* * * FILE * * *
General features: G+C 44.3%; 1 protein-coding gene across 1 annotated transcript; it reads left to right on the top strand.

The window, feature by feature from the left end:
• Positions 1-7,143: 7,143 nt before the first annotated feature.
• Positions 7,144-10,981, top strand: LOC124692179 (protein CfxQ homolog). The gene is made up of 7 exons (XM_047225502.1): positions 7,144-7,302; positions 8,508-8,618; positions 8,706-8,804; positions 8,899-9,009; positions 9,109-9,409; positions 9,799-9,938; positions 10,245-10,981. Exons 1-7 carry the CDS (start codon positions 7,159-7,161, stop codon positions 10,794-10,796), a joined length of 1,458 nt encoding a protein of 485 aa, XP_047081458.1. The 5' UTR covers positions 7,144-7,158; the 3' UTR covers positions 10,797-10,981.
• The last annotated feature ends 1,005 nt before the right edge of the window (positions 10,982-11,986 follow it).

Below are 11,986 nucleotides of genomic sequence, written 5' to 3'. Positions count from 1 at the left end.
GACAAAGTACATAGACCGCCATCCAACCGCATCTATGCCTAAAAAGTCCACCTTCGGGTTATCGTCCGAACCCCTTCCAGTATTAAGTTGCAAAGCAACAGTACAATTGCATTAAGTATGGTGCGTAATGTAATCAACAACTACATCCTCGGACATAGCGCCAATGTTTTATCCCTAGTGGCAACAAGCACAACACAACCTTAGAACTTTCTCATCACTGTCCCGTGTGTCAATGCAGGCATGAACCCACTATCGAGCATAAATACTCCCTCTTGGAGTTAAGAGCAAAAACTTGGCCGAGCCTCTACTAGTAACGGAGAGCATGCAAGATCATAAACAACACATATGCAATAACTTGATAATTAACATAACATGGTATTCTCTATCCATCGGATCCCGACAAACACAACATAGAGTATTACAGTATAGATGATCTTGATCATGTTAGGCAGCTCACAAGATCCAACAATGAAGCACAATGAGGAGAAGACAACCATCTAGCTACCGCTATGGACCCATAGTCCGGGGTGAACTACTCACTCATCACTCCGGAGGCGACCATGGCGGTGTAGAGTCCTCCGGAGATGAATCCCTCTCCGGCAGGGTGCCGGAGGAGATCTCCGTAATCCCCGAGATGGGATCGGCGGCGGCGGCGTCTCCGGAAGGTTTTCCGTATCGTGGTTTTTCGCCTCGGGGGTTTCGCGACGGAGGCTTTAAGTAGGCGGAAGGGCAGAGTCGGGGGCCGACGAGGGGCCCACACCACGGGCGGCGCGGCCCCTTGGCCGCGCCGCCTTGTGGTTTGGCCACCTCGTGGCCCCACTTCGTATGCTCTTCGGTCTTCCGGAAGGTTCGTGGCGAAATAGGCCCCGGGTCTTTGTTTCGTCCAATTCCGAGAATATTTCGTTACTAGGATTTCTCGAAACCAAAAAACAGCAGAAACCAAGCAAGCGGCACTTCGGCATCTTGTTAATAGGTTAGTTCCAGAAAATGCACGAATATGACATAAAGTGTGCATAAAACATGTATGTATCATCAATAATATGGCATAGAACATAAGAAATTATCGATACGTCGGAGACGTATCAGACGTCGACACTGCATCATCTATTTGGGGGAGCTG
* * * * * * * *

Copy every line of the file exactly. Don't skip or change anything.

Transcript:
General features: G+C 44.3%; 1 protein-coding gene across 1 annotated transcript; it reads left to right on the top strand.

The window, feature by feature from the left end:
• Positions 1-7,143: 7,143 nt before the first annotated feature.
• Positions 7,144-10,981, top strand: LOC124692179 (protein CfxQ homolog). The gene is made up of 7 exons (XM_047225502.1): positions 7,144-7,302; positions 8,508-8,618; positions 8,706-8,804; positions 8,899-9,009; positions 9,109-9,409; positions 9,799-9,938; positions 10,245-10,981. Exons 1-7 carry the CDS (start codon positions 7,159-7,161, stop codon positions 10,794-10,796), a joined length of 1,458 nt encoding a protein of 485 aa, XP_047081458.1. The 5' UTR covers positions 7,144-7,158; the 3' UTR covers positions 10,797-10,981.
• The last annotated feature ends 1,005 nt before the right edge of the window (positions 10,982-11,986 follow it).

Below are 11,986 nucleotides of genomic sequence, written 5' to 3'. Positions count from 1 at the left end.
GACAAAGTACATAGACCGCCATCCAACCGCATCTATGCCTAAAAAGTCCACCTTCGGGTTATCGTCCGAACCCCTTCCAGTATTAAGTTGCAAAGCAACAGTACAATTGCATTAAGTATGGTGCGTAATGTAATCAACAACTACATCCTCGGACATAGCGCCAATGTTTTATCCCTAGTGGCAACAAGCACAACACAACCTTAGAACTTTCTCATCACTGTCCCGTGTGTCAATGCAGGCATGAACCCACTATCGAGCATAAATACTCCCTCTTGGAGTTAAGAGCAAAAACTTGGCCGAGCCTCTACTAGTAACGGAGAGCATGCAAGATCATAAACAACACATATGCAATAACTTGATAATTAACATAACATGGTATTCTCTATCCATCGGATCCCGACAAACACAACATAGAGTATTACAGTATAGATGATCTTGATCATGTTAGGCAGCTCACAAGATCCAACAATGAAGCACAATGAGGAGAAGACAACCATCTAGCTACCGCTATGGACCCATAGTCCGGGGTGAACTACTCACTCATCACTCCGGAGGCGACCATGGCGGTGTAGAGTCCTCCGGAGATGAATCCCTCTCCGGCAGGGTGCCGGAGGAGATCTCCGTAATCCCCGAGATGGGATCGGCGGCGGCGGCGTCTCCGGAAGGTTTTCCGTATCGTGGTTTTTCGCCTCGGGGGTTTCGCGACGGAGGCTTTAAGTAGGCGGAAGGGCAGAGTCGGGGGCCGACGAGGGGCCCACACCACGGGCGGCGCGGCCCCTTGGCCGCGCCGCCTTGTGGTTTGGCCACCTCGTGGCCCCACTTCGTATGCTCTTCGGTCTTCCGGAAGGTTCGTGGCGAAATAGGCCCCGGGTCTTTGTTTCGTCCAATTCCGAGAATATTTCGTTACTAGGATTTCTCGAAACCAAAAAACAGCAGAAACCAAGCAAGCGGCACTTCGGCATCTTGTTAATAGGTTAGTTCCAGAAAATGCACGAATATGACATAAAGTGTGCATAAAACATGTATGTATCATCAATAATATGGCATAGAACATAAGAAATTATCGATACGTCGGAGACGTATCAGACGTCGACACTGCATCATCTATTTGGGGGAGCTG